I didn’t understand, or rather didn’t like, the notion that in removing one of the planet’s great apocalypses, the universe could still arrive at the same moment of genesis that shaped Adam and Eve, or you and me. Such a story sounded preposterous. Such a story sounded naïve and egotistical. Such a story suggested that extinction comes for no one—dinosaur, human, or gorilla. And lastly, such a story, in an age of climate change questions and mass extinctions, seems like a story that might excuse a rather dangerous form of self-centered decision-making.

But I was too quick to judge The Good Dinosaur. After all, this film keeps the dinosaurs alive not to avoid discussions about death and extinction, but in order to explore the frontiers between life and death.

After the film’s great revision to the annals of history, The Good Dinosaur roots itself to an agrarian myth that is both distinctly Americana and universally human. The visuals of an Apatosaurus husband and wife tilling the land, seeding the soil, and watering their crops are all stunning in their majestic incongruities. The sights are beautiful, but they also fill the audience with questions. Why are these dinosaurs living Little House on the Prairie? Why in a film without history are we witnessing the conservative family structures of Shane? Then, this couple hatches three sons and raises them to do farm chores, like tend to the chickens. Why would a family of herbivore dinosaurs need chickens? The movie, while visually appealing, is, in the early going, both magical and weird. The words stupidly clever might also come to mind at seeing a dinosaur ironically cower before those anachronistic chickens. Then again, the whole premise is absurdly anachronistic.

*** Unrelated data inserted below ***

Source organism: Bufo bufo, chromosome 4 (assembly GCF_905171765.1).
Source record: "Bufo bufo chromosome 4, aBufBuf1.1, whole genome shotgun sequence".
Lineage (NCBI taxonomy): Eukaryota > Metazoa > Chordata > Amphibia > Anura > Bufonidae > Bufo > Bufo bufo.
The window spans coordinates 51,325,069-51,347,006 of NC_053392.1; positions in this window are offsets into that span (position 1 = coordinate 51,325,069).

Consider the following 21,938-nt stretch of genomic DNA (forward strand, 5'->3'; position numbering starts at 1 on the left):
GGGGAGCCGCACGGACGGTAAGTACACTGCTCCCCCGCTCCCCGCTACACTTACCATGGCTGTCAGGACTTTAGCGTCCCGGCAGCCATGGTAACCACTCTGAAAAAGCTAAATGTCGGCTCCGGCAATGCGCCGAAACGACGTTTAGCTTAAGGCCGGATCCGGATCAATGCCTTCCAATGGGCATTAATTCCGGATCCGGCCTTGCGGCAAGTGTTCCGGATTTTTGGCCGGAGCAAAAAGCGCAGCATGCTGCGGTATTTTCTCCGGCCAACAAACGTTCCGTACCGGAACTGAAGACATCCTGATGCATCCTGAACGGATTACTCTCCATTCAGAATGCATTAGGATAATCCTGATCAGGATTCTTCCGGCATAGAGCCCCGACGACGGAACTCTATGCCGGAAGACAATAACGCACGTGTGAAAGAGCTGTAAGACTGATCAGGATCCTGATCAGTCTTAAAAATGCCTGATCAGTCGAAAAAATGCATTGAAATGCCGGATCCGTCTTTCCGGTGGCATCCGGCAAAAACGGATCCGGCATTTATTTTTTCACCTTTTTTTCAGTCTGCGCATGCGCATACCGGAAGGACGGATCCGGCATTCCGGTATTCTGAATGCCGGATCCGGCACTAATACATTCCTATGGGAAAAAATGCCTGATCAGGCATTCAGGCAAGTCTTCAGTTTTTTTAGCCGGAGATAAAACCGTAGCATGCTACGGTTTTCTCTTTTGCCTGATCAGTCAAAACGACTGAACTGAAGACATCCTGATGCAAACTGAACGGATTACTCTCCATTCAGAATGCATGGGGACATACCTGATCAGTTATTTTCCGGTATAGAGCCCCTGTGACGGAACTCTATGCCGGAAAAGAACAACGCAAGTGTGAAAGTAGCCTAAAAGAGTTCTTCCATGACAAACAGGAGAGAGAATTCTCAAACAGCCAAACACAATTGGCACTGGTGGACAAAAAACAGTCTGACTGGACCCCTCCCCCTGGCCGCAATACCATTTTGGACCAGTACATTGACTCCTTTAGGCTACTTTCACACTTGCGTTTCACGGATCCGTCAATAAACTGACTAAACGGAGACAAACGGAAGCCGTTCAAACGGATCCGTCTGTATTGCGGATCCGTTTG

Seeing the other in a frontier setting.
In the plot’s early going, three Apatosaurus siblings attempt to impress their parents through hard work around the farm. The goal is to “make one’s mark.” And, in order to leave one’s actual mark, the family members place their muddy footprints on the family’s stone silo. This family ritual is fascinating to ponder. After all, these are living dinosaurs erecting monuments that look exactly like the fossils left by dead dinosaurs. Furthermore, the silo stores what looks like corn. Do dinosaurs eat corn?  In a strange manner, the film appears to have read Michael Pollen’s essay “What’s Eating America” and turned it inside out, especially when Poppa chooses the youngest and most incompetent of his offspring, Arlo, to guard the grain elevator from a varmint, who it turns out is a human child.